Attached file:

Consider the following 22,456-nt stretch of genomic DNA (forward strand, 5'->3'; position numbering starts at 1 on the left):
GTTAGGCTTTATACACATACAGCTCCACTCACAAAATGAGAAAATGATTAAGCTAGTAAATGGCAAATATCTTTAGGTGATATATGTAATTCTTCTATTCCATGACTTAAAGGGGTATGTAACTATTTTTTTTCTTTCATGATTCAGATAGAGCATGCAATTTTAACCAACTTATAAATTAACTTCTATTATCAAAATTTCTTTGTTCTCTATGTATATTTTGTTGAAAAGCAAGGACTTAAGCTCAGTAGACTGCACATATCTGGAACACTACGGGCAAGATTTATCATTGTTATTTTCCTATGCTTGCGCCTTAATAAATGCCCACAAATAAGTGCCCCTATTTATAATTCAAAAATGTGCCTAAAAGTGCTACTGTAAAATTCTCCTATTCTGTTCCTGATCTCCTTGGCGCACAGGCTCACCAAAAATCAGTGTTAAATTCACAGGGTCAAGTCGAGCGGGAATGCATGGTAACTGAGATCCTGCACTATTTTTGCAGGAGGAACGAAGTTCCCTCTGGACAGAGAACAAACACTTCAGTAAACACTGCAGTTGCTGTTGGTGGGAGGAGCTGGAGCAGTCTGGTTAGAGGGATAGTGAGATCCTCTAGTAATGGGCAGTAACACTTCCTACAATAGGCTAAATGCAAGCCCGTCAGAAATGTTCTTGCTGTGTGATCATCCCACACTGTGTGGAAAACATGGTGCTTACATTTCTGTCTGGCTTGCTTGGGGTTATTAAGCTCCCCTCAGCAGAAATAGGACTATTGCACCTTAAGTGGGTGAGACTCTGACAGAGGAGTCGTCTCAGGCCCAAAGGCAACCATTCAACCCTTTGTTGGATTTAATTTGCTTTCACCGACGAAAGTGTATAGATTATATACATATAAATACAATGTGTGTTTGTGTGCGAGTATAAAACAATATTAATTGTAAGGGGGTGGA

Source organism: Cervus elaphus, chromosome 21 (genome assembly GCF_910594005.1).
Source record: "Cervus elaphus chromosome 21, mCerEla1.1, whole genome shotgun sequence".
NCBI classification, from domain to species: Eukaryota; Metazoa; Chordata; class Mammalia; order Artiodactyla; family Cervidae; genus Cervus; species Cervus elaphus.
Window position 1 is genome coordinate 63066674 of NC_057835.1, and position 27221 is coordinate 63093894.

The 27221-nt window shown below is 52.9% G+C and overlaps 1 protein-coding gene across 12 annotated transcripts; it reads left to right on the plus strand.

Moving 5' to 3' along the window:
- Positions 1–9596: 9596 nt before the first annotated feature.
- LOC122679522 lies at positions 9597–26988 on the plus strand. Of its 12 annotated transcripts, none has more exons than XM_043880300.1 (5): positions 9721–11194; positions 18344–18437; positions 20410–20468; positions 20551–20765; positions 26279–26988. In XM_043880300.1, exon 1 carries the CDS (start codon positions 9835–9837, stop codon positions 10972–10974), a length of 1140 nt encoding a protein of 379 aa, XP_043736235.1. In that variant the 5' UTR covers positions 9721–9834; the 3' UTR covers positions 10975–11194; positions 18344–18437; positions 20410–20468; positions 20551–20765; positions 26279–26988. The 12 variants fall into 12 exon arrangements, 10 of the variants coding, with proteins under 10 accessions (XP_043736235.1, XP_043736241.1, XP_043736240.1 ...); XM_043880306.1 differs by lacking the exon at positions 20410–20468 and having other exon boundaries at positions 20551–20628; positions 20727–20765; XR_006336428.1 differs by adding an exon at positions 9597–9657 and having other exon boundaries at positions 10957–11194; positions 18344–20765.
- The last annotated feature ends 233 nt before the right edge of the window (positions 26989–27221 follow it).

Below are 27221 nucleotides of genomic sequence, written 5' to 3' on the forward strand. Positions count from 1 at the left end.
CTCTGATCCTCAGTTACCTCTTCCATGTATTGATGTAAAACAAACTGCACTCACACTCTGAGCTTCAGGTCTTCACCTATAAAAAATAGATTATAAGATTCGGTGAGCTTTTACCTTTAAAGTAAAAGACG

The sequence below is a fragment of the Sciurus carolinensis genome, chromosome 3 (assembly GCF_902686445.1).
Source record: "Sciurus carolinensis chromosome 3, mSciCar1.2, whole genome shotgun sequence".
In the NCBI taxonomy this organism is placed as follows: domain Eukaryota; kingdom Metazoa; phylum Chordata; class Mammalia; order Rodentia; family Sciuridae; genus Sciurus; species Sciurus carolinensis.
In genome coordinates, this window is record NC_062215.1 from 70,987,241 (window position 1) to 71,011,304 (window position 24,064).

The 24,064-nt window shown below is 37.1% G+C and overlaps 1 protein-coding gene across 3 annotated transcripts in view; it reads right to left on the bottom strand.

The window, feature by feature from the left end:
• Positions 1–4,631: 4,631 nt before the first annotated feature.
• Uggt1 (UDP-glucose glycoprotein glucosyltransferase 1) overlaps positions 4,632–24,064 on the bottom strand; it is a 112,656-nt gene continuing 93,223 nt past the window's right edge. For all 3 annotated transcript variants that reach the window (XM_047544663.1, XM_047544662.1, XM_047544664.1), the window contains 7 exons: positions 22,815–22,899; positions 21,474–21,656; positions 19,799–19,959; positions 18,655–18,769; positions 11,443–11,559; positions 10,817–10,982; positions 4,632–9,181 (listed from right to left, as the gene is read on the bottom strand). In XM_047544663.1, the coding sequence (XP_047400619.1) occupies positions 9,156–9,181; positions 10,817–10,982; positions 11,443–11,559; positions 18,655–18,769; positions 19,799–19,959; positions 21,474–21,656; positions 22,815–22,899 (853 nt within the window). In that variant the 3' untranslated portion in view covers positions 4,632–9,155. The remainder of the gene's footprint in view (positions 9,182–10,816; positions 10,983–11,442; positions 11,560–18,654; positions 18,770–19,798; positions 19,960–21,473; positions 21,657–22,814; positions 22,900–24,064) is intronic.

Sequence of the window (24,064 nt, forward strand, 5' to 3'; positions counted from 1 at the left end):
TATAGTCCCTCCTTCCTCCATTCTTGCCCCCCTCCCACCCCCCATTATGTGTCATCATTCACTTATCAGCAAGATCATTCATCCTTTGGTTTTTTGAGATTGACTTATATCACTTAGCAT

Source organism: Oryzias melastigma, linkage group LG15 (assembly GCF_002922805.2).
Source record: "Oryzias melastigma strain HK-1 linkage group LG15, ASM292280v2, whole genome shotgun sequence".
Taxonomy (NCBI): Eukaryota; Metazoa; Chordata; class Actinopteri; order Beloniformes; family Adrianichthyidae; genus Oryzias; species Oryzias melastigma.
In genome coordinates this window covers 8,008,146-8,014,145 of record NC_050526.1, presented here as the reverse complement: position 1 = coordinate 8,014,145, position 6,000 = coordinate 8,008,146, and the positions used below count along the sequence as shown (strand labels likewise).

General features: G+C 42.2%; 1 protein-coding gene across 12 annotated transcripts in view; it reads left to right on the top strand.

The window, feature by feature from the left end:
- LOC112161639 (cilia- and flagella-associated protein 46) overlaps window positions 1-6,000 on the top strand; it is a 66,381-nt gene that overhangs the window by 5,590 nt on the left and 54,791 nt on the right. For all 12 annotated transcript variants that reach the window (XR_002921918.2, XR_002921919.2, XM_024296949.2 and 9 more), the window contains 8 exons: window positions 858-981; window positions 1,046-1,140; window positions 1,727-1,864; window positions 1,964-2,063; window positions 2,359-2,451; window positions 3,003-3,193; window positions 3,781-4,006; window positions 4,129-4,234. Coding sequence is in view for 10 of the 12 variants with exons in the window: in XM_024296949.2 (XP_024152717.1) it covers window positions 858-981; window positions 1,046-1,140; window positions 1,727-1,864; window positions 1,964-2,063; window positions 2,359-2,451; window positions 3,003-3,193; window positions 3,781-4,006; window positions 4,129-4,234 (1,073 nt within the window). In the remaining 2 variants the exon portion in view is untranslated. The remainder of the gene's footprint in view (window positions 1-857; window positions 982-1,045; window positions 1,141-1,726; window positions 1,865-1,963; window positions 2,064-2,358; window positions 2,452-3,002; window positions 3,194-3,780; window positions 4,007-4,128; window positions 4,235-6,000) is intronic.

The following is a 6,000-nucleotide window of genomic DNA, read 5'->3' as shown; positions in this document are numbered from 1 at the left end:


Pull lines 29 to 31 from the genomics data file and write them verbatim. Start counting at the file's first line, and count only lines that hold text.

The window, feature by feature from the left end:
- LOC112161639 (cilia- and flagella-associated protein 46) overlaps window positions 1-6,000 on the top strand; it is a 66,381-nt gene that overhangs the window by 5,590 nt on the left and 54,791 nt on the right. For all 12 annotated transcript variants that reach the window (XR_002921918.2, XR_002921919.2, XM_024296949.2 and 9 more), the window contains 8 exons: window positions 858-981; window positions 1,046-1,140; window positions 1,727-1,864; window positions 1,964-2,063; window positions 2,359-2,451; window positions 3,003-3,193; window positions 3,781-4,006; window positions 4,129-4,234. Coding sequence is in view for 10 of the 12 variants with exons in the window: in XM_024296949.2 (XP_024152717.1) it covers window positions 858-981; window positions 1,046-1,140; window positions 1,727-1,864; window positions 1,964-2,063; window positions 2,359-2,451; window positions 3,003-3,193; window positions 3,781-4,006; window positions 4,129-4,234 (1,073 nt within the window). In the remaining 2 variants the exon portion in view is untranslated. The remainder of the gene's footprint in view (window positions 1-857; window positions 982-1,045; window positions 1,141-1,726; window positions 1,865-1,963; window positions 2,064-2,358; window positions 2,452-3,002; window positions 3,194-3,780; window positions 4,007-4,128; window positions 4,235-6,000) is intronic.

The following is a 6,000-nucleotide window of genomic DNA, read 5'->3' as shown; positions in this document are numbered from 1 at the left end: